This was certainly an interesting weekend for Cape Girardeau County, featuring the dedication of the oldest Protestant church west of the Mississippi, plus a visit from the largest diesel towboat ever constructed in the United States.
Old Bethel Church
It may seem hard to believe, but Jackson is the home to both the oldest Baptist and Methodist churches west of the Mississippi River.
Prior to the Louisiana Purchase, this area was under the control of Spain. His Catholic Majesty, the King of Spain, couldn't allow the American settlers to openly worship in Protestant churches. It wasn't until after the U.S. took control that Protestant church congregations could legally form.
Bethel Baptist Church was the first, founded on July 19, 1806. The congregation voted three months later to build a permanent log church.
That log church has been restored using some of the original logs from the 1806 building. It was dedicated on Saturday in an event that brought Baptist leaders and Gov. Matt Blunt to town.
The location is hard to find, tucked away on a hillside behind the Jackson industrial park. From the big Highway 25/34/61/72 intersection, go south on Highway 25 a short distance and turn right on Jackson Trail. At the end of the road, turn left on Lee Avenue and continue until it turns to gravel. A short distance later, make a left on an unmarked gravel lane, go past the "No Dumping" sign and cross the creek on a concrete low-water bridge. Follow this lane up the hill to the church parking lot.
The restored church is covered by a protective awning.
Peeking inside the one-room church
Motor Vessel Mississippi
Constructed in 1993, the M/V Mississippi is the flagship of the U.S. Army Corps of Engineers. As this story explains, the boat is cruising down the river for a low-water inspection tour plus a series of public meetings.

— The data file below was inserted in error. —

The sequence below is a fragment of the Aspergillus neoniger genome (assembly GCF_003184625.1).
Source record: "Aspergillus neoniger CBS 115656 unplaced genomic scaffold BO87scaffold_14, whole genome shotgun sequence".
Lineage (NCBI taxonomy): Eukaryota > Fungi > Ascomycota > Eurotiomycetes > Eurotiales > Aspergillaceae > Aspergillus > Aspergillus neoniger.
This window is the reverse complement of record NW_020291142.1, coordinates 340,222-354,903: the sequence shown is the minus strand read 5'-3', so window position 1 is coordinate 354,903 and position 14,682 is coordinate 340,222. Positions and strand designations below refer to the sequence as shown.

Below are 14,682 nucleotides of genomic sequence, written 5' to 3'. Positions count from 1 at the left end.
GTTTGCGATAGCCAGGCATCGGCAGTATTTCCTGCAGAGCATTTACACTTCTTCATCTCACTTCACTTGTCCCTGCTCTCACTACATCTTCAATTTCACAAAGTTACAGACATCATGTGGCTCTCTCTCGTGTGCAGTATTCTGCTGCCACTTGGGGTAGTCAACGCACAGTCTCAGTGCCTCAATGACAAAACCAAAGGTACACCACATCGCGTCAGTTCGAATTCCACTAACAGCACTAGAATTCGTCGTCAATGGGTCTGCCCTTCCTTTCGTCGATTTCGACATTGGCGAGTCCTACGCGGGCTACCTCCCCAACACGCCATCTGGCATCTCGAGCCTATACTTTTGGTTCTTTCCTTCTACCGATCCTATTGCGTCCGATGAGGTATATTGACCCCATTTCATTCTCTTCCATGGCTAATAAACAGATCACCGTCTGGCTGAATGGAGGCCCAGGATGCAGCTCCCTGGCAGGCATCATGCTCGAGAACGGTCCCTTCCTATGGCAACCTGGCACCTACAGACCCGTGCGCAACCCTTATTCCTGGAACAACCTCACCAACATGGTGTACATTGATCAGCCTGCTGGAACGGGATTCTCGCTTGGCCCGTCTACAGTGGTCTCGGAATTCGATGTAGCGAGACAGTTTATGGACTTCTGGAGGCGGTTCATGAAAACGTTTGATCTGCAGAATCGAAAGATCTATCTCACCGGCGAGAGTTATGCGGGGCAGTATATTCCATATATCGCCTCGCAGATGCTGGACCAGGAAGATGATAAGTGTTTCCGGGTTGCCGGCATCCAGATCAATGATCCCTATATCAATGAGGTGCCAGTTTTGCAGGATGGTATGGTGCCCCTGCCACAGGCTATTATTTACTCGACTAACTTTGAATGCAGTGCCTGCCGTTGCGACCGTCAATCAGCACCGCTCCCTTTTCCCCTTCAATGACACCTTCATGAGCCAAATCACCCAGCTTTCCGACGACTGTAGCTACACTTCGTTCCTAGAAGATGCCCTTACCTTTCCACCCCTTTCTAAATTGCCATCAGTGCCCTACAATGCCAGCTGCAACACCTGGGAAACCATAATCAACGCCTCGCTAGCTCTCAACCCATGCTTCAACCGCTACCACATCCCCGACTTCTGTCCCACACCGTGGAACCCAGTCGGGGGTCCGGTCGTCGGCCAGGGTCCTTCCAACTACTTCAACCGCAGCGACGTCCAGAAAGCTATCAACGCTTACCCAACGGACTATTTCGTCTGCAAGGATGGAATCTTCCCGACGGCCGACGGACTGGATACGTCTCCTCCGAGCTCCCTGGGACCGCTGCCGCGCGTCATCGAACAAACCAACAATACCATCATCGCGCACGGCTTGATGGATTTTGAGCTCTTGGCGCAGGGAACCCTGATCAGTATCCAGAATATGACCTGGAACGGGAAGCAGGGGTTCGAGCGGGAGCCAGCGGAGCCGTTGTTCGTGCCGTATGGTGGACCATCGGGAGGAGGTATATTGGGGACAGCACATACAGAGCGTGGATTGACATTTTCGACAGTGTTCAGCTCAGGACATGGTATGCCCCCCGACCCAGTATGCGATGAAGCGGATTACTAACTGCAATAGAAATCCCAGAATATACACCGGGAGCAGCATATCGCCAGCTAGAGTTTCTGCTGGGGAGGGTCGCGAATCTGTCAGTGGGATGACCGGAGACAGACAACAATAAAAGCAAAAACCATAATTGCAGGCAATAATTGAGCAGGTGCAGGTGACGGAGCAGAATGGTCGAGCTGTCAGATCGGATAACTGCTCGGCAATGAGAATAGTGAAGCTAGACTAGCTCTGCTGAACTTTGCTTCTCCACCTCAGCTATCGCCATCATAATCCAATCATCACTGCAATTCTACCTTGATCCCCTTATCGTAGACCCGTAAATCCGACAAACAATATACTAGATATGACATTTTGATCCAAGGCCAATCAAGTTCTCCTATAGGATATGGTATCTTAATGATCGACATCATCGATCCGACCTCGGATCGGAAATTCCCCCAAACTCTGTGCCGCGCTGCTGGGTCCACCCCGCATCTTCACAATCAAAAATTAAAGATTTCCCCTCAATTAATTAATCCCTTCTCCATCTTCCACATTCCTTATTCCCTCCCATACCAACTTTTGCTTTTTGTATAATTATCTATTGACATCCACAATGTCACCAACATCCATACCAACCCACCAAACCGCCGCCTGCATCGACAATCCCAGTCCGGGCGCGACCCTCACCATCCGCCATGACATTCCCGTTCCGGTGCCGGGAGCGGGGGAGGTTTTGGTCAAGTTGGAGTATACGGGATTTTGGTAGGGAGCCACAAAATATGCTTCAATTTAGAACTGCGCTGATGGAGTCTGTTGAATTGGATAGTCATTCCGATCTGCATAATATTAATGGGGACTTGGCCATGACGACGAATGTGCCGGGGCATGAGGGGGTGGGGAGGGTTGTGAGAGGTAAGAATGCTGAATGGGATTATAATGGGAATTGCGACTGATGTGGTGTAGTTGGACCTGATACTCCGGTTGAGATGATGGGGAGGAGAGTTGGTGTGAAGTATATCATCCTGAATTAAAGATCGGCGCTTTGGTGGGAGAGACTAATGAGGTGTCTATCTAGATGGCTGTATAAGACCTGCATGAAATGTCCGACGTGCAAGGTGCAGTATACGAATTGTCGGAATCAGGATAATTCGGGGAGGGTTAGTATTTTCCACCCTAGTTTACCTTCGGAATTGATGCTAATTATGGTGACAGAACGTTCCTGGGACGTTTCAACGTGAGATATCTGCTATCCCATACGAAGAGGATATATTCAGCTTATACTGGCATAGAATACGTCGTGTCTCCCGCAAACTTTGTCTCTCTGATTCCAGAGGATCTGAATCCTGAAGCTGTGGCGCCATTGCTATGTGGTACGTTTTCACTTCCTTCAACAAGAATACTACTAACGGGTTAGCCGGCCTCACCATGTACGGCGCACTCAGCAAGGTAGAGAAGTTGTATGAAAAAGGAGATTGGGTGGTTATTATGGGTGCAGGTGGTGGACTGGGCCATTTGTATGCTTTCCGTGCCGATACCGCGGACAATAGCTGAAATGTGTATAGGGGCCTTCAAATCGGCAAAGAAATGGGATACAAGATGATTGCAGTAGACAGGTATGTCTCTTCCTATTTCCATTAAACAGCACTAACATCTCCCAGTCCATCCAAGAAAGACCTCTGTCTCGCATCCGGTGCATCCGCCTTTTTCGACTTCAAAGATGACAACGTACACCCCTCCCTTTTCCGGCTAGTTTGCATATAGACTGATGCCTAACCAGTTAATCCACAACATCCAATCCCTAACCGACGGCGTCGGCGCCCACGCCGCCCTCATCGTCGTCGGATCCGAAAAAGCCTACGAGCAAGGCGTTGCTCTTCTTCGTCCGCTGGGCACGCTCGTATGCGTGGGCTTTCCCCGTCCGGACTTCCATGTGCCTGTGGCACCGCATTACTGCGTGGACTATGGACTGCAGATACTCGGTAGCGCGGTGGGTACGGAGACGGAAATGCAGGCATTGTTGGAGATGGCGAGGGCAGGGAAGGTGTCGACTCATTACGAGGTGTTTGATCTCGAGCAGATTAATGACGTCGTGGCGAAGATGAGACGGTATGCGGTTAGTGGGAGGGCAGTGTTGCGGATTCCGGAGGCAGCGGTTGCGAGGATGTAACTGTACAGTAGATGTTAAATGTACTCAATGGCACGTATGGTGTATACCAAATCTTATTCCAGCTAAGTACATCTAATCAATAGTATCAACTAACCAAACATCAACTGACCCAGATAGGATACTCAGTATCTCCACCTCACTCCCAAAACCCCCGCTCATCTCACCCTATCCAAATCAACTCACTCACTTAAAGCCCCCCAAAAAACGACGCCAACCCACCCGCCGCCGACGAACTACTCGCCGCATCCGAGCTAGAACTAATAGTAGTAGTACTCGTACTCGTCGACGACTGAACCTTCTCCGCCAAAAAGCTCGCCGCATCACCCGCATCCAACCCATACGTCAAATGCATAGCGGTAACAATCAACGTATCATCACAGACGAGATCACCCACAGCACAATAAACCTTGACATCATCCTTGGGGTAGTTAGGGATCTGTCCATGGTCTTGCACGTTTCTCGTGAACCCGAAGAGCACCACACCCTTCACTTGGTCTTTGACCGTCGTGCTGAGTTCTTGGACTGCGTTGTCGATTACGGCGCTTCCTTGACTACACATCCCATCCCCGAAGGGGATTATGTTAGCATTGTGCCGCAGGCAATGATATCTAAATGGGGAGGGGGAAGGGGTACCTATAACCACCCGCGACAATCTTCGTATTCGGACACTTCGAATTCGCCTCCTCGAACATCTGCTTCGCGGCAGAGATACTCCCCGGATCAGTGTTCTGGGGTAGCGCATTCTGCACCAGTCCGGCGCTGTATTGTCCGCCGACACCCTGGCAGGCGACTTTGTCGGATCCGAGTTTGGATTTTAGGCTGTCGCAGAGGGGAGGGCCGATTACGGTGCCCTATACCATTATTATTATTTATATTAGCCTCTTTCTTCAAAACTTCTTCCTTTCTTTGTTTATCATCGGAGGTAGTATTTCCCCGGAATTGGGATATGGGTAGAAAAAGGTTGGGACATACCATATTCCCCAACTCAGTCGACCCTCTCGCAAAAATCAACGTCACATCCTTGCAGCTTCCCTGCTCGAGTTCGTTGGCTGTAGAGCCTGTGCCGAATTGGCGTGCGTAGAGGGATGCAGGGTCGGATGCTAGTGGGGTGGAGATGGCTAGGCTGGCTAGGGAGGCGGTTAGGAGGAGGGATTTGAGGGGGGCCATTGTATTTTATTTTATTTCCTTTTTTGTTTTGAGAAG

The boat held an open house Saturday morning at the Cape Girardeau riverfront, including guided tours of the pilot house and engine room. With a length of 241 feet and a beam (width) of 58 feet, the M/V Mississippi is an impressive sight.
M/V Mississippi docked at the Cape riverfront
The pilot house
Control panel in the engine room
In other news
In Sunday's newspaper, I wrote about an unusual road near St. Mary, Missouri, that cuts through a hillside. I just received a call from a landowner along the road who explained that it is locally known as "Rozier's Hill Road."
From what I can gather, Jules Rene Rozier opened a store near this location in 1874, taking advantage of access to the river (before the river switched its course around Kaskaskia Island). The store must have been successful, because the business later expanded to include Rozier mercantile stores throughout Southeast Missouri.
I have a sneaking suspicion that Rozier's Hill Road (CR 950) was part of the original road between Perryville and St. Mary. Looking closely at the map, it's possible to draw a line between the two towns following county roads 950, 928, 926, 924, 914, and then Route V and Old St Marys Road within Perryville.
Ohio River confluence
I was planning on blogging about the Ohio-Mississippi river confluence near Cairo, but Fred Lynch beat me to the punch. Watch his short video showing the panoramic view of three states from Fort Defiance State Park.
Cape County Road 532
A couple months ago, I wrote about a road in Cape Girardeau County that travels along a gravel creek bed. Alas, the days are numbered for this unusual drive. The county hopes to work together with the National Guard to reconstruct this road away from the creek.